Couples face constant challenges together—that's a normal part of any relationship. Some challenges they can handle on their own, but others require the help of a therapist to successfully work through them. You wouldn't be alone, however, if you or your partner are reluctant to get help. Couples often resist counseling because of commonly held misconceptions. We rounded up seven myths about couples’ therapy and the truths behind the misinformation.
Read on for seven myths about couple's counseling keeping you from success.
Couples Therapy Has a Poor Success Rate
While seeing a therapist who is not specifically trained and experienced enough to deal with the specialized problems facing a couple may have a low success rate, seeking out a therapist with a specialty in couples therapy, and who sees a high percentage of couples in their practice, will yield better results. A therapist certified in a research-based form of therapy such as Emotionally-Focused Therapy (EFT) can bring much relevant information and many effective techniques into your treatment. Certification in such forms of counseling requires many hours of training and supervision. "There’s no way to ensure that a relationship will improve. That’s part of the risk—things might not get better," says Holly Parker, Ph.D. "At the same time, sometimes the reason partners can’t imagine how their relationship could change is because they haven’t come across what works, not because their situation is irreparable."
It's important to ask the right questions and find out if a therapist has extensive specialized training to work with couples. These therapists may charge a premium, and may or may not take insurance, but the difference in the level of treatment can save your relationship.
Couples Therapy Will Take Forever
With a well-trained therapist using a research-based model, therapy is more of a short-term process than you might think. There are certainly exceptions, but three to six months may have you well on your way to a more stable relationship. It may be somewhat longer if there are significant complexities or psychological symptoms present. Cases involving infidelity or other betrayals may also require more treatment time before you see positive changes and healing, but a properly trained therapist may get you on the road to change much faster than a therapist who does not specialize in this area. It doesn't have to take “forever” to see results.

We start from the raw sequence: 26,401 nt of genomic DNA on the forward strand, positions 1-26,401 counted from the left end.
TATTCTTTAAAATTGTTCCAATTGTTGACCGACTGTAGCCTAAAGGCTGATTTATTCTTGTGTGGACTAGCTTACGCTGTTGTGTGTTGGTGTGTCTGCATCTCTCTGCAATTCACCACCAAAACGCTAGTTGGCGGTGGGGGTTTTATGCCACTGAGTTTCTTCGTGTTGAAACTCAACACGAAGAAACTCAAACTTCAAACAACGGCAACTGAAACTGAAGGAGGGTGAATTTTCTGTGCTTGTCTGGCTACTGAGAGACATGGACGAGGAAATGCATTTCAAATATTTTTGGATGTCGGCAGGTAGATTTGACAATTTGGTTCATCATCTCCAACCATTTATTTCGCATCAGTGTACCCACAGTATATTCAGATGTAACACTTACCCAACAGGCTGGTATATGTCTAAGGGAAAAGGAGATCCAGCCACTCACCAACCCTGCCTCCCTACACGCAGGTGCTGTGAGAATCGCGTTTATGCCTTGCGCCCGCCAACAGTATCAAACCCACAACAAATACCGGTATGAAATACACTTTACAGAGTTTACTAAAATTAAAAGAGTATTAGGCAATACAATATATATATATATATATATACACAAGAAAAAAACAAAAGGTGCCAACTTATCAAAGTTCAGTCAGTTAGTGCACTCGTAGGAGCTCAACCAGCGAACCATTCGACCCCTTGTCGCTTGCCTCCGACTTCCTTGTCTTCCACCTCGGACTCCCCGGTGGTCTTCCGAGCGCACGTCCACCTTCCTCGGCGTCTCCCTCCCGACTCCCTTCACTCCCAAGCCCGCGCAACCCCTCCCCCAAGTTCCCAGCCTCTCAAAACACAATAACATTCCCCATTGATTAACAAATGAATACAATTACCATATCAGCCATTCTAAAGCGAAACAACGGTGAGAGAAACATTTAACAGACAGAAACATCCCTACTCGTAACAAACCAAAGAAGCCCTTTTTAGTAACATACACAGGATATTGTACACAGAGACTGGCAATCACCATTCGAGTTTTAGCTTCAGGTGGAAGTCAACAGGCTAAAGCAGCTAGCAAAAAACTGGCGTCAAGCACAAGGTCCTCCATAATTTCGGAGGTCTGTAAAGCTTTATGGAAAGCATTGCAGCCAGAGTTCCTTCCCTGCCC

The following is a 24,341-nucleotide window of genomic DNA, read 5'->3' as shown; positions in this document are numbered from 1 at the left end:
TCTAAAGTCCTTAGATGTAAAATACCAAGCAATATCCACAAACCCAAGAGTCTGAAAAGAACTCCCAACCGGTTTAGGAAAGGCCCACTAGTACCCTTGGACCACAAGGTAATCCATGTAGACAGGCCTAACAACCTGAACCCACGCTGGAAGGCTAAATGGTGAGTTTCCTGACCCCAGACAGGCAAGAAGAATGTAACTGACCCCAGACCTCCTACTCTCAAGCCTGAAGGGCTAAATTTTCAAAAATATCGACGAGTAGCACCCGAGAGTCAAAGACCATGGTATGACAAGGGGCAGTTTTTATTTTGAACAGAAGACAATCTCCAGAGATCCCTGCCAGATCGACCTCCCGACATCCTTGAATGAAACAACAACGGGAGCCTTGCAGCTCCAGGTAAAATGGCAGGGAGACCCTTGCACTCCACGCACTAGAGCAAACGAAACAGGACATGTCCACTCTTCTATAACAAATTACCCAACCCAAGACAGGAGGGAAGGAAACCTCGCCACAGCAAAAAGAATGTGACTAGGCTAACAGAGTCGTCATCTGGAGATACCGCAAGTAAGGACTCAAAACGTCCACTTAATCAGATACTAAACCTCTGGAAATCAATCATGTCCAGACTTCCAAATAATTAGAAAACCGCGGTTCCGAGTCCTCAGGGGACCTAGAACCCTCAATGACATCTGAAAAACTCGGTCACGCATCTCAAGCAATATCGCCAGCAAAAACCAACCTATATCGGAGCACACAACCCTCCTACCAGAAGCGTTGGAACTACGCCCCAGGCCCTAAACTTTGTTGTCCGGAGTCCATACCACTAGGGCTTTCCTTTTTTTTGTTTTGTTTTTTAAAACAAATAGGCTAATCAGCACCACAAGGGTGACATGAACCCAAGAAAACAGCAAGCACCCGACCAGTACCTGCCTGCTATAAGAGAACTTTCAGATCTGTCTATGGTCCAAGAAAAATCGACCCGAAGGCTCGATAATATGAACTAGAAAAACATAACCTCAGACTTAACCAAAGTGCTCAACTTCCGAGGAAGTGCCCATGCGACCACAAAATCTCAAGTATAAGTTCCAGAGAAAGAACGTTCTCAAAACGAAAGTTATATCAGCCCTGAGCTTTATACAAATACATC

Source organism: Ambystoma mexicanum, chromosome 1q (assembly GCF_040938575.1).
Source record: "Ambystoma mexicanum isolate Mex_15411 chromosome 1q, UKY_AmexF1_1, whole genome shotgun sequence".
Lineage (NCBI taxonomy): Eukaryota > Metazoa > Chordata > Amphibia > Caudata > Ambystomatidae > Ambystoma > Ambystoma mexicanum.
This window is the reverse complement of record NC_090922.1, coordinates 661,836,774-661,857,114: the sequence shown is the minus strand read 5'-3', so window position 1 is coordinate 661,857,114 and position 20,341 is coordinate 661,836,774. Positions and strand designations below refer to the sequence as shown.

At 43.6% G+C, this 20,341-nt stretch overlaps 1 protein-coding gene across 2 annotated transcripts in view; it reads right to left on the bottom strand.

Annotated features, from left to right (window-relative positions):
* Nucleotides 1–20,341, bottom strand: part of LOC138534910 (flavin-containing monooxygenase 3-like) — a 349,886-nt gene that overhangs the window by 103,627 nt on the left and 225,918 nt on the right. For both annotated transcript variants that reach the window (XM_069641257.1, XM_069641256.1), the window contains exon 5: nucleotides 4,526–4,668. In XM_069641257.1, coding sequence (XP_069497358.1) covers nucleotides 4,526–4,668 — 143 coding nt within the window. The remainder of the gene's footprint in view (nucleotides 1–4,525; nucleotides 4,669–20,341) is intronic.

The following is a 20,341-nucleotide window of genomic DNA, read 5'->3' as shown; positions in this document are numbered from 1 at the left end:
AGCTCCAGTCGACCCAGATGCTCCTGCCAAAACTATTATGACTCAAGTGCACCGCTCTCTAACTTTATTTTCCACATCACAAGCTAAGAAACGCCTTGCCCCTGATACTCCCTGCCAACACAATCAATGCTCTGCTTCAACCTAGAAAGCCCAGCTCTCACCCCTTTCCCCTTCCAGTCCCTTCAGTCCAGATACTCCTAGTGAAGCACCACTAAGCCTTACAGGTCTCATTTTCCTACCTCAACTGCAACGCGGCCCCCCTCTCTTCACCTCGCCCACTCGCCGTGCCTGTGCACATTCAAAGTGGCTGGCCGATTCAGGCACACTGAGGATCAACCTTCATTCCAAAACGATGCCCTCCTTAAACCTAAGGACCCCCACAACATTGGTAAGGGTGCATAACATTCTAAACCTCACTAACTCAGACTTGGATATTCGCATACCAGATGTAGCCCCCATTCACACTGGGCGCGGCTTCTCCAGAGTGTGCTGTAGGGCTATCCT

I'll Be Blamed for All the Problems
Unless there is some form of abuse or neglect, this is rarely the case with a skilled therapist. Most experienced couples’ therapists will explore the underlying cycles of interaction—i.e., the behaviors of both partners. These collective activities are viewed as "the problem." Each partner needs to understand their role in order to change it. It's highly unlikely that one partner will be solely blamed for the relationship problems you're trying to fix.
My Partner Needs To See a Therapist Solo
When a partner has significant psychological symptoms, couples therapy may not be the only treatment recommended. However, it can be a good place to start. Effective couples therapy can actually help reduce one's symptoms of depression, anxiety, post-traumatic stress, and other psychological disorders. A stronger and supportive relationship will naturally reduce the suffering of both partners, even when one partner is struggling with a psychological disorder.
Couples therapy can run concurrently with individual therapy for one or both partners. They aren't mutually exclusive, and one doesn't need to precede the other.
The Therapist Will Tell Us if We Should Be Together or Not
There are some therapists who may say this if you are having many, many challenges and are considering a long-term commitment like marriage. If you are already married, be sure to choose a marriage-friendly therapist who values restoring your relationship if possible. Many couples therapists will (and should) put this as the first priority in most cases. The role of a therapist is to help you understand how your relationship has gone wrong and to guide you towards a way to repair it for as long as you are willing to make this effort. The decision of whether to remain in a relationship should always be yours, not your therapist’s.
We Can't Fix Something That Has Been Broken for So Long
"Couples therapy gets a bad rap as the place where relationships go to die, so making a decision to reach out to a couples therapist can seem like an admission that the relationship must be taking its final breaths," says Parker. But even long-standing problems can be resolved with proper treatment. There are methods to assist in addressing old wounds and injuries that have helped many couples. The only couples who are not helped are those where both are unwilling to make an effort. If you are simply looking to check off the box, “We tried therapy," then it probably won't help you. Regardless of how long you've been in a dysfunctional pattern, if you both are genuinely committed to the treatment process, there's still hope.
Talking About Our Problems Will Make Things Worse
Chances are that your own attempts to talk about your problems have made things worse. Or, you may even have previous therapy experiences that made things worse. The skills of the therapist and their ability to constructively handle negative emotions and reactivity between couples will be an important factor. The therapist must create a safe space for you and your partner where discussions are productive.